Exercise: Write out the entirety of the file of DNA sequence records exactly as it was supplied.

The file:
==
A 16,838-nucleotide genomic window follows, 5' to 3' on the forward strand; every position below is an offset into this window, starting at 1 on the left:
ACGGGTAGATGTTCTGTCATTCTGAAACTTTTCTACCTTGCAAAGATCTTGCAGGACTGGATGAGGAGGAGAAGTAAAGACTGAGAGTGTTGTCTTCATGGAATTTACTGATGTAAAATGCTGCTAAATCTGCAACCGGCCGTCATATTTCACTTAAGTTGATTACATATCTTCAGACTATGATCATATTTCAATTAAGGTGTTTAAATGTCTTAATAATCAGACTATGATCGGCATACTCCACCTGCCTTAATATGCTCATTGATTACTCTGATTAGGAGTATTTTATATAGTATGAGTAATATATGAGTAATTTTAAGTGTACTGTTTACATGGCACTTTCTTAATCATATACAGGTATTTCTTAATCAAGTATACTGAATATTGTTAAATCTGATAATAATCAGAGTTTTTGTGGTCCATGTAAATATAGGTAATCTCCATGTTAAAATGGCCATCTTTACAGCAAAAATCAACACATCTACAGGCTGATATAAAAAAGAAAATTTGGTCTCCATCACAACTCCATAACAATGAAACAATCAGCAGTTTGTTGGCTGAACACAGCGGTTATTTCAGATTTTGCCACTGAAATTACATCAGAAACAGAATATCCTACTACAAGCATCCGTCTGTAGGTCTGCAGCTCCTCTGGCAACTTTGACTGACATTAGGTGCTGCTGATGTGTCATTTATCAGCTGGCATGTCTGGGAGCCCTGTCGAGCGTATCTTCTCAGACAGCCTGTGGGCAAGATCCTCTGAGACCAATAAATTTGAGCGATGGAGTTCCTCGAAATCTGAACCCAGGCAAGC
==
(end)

A 16,838-nucleotide genomic window follows, 5' to 3' on the forward strand; every position below is an offset into this window, starting at 1 on the left:
ACGGGTAGATGTTCTGTCATTCTGAAACTTTTCTACCTTGCAAAGATCTTGCAGGACTGGATGAGGAGGAGAAGTAAAGACTGAGAGTGTTGTCTTCATGGAATTTACTGATGTAAAATGCTGCTAAATCTGCAACCGGCCGTCATATTTCACTTAAGTTGATTACATATCTTCAGACTATGATCATATTTCAATTAAGGTGTTTAAATGTCTTAATAATCAGACTATGATCGGCATACTCCACCTGCCTTAATATGCTCATTGATTACTCTGATTAGGAGTATTTTATATAGTATGAGTAATATATGAGTAATTTTAAGTGTACTGTTTACATGGCACTTTCTTAATCATATACAGGTATTTCTTAATCAAGTATACTGAATATTGTTAAATCTGATAATAATCAGAGTTTTTGTGGTCCATGTAAATATAGGTAATCTCCATGTTAAAATGGCCATCTTTACAGCAAAAATCAACACATCTACAGGCTGATATAAAAAAGAAAATTTGGTCTCCATCACAACTCCATAACAATGAAACAATCAGCAGTTTGTTGGCTGAACACAGCGGTTATTTCAGATTTTGCCACTGAAATTACATCAGAAACAGAATATCCTACTACAAGCATCCGTCTGTAGGTCTGCAGCTCCTCTGGCAACTTTGACTGACATTAGGTGCTGCTGATGTGTCATTTATCAGCTGGCATGTCTGGGAGCCCTGTCGAGCGTATCTTCTCAGACAGCCTGTGGGCAAGATCCTCTGAGACCAATAAATTTGAGCGATGGAGTTCCTCGAAATCTGAACCCAGGCAAGC